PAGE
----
Michael D. Sublett, Paper Counties: The Illinois Experience, 1825-1867 (New York: Peter Lang, 1990), 12-14, 22; Ill. Const. (1848), art. VII.
3On May 24, 1841, 148 voters cast their ballots. Approximately one-third were Irish laborers on the Illinois and Michigan Canal, who were resident in the county for only a short time.
History of Grundy County, Illinois (Chicago: O. L. Baskin & Co., 1882), 143.
4On January 22, the Committee on Canals and Canal Lands proposed an amendment that struck out the third section of the original bill, replaced it, and added three additional sections. The House approved the amendment.
Illinois House Journal. 1840. 12th G. A., 262.
5The canal commissioners at this time were Isaac N. Morris, Jacob Fry, and Newton Cloud.
The Illinois Free Trader (Ottawa), 26 February 1841, 2:2.
6For the 38 counties authorized by the General Assembly during Lincoln’s four terms in the Illinois House of Representatives, the General Assembly appointed commissioners to designate the county seat in 23 instances, allowed the voters of the new county to select the county seat in 11 instances, and designated the county seat directly in the remaining 4 instances.
Sublett, Paper Counties, 14-18.
7On January 19, 1841, the House of Representatives debated a provision calling on the State to cede fifteen acres of canal lands for a county seat. Richard G. Murphy, Abram R. Dodge, and other representatives insisted that placing the county seat on canal lands would enhance the value of said lands; John A. McClernand argued that the State had no authority to cede the canal lands, which the Federal Government had given to the State for the Illinois and Michigan Canal. The State was to sell the lands to finance the canal; McClernand feared that ceding the lands to the new county without charge would create a dangerous precedent and eventually force the General Assembly to tax the people of Illinois to pay for the canal.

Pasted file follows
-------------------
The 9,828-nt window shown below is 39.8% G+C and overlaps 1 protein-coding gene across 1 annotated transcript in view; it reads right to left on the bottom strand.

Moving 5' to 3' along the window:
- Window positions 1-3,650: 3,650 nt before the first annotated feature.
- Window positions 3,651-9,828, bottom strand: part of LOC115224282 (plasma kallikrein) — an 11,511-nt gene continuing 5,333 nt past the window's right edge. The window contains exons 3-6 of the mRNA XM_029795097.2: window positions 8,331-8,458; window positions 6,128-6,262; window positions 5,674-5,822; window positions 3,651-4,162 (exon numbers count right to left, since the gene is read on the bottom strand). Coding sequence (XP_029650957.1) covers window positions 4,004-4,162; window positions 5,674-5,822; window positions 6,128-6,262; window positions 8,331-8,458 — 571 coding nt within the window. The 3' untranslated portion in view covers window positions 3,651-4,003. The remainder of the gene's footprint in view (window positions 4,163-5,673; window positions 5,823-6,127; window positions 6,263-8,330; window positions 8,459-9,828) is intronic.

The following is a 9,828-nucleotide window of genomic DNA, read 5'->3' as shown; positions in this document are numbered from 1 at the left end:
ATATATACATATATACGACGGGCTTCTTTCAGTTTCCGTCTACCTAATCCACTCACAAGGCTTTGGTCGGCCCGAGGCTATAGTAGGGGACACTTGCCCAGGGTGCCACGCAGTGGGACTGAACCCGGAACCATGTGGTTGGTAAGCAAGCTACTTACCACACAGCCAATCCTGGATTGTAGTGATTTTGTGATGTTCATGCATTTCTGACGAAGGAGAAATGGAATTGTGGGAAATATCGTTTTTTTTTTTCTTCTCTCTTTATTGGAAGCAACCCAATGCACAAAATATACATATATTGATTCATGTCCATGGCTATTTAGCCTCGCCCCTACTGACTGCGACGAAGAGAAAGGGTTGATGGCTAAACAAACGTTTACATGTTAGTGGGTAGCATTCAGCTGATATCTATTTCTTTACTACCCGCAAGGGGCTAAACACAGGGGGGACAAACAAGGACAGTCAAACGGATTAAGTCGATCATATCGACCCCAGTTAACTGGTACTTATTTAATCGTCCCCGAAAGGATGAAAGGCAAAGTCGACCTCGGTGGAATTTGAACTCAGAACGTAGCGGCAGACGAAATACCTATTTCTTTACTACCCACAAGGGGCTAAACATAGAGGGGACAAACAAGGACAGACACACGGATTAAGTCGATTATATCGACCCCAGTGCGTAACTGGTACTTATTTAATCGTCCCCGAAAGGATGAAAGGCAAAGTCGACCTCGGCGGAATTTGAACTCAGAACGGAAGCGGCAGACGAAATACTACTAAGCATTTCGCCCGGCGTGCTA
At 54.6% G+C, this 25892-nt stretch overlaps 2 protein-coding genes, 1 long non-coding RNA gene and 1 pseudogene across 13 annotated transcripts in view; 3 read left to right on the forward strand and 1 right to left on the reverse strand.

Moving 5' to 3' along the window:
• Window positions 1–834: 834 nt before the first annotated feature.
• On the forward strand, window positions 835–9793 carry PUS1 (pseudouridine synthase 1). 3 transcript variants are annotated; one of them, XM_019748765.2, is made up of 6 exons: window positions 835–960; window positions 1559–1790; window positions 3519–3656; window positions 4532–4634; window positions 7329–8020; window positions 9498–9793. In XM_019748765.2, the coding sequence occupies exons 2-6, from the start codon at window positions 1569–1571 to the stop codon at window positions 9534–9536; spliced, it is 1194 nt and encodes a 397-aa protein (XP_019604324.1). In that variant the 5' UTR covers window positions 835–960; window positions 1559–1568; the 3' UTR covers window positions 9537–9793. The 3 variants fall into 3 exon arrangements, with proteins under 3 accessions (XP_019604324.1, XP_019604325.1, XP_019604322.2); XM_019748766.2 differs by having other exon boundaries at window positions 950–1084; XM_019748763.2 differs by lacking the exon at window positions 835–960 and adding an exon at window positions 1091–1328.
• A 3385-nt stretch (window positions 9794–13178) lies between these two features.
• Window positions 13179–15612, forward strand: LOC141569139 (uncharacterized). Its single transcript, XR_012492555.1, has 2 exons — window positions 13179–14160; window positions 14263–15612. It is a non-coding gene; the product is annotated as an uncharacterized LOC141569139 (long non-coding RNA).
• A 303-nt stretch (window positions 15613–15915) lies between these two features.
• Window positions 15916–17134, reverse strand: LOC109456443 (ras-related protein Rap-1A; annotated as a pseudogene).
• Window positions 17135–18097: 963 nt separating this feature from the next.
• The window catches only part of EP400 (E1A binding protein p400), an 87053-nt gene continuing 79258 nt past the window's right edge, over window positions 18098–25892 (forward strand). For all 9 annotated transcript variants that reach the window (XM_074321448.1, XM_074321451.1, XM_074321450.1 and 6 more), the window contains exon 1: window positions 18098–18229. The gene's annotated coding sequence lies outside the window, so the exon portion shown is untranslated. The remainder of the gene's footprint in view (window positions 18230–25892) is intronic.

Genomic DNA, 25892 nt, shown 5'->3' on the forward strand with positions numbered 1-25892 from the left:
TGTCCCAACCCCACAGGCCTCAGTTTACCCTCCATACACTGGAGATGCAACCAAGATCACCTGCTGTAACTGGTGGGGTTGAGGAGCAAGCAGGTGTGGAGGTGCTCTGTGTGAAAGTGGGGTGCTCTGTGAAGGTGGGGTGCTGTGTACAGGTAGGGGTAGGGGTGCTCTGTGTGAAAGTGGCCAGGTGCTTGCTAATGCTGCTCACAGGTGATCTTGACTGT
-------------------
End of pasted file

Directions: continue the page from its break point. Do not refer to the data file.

Illinois State Register (Springfield), 29 January 1841, 2:7.
The requirement that the county seat be located on the Illinois and Michigan Canal limited it two two sites, one in section 7 and the other in section 9 of Township 33 North, Range 7 East of the Third Principal Meridian. Two of the canal commissioners, Fry and Cloud, favored section 7, while commissioners Burnett, Duryea, and Armstrong, and most residents of the county favored section 9. There was a deadlock over the location of the county seat from the summer of 1841 to the spring of 1842. Canal commissioner Morris eventually voted with the other commissioners in favor of section 9, and the little village of Grundy was renamed Morris, in his honor.
History of Grundy County, 187-91.
8When the Illinois General Assembly reorganized all of the state’s judicial circuits six days later, they assigned Grundy County to the Seventh Judicial Circuit.

Printed Document, 2 page(s), Laws of the State of Illinois, Passed by the Twelfth General Assembly (Springfield, IL: William Walters, 1841), 74-75, GA Session 12-2,  .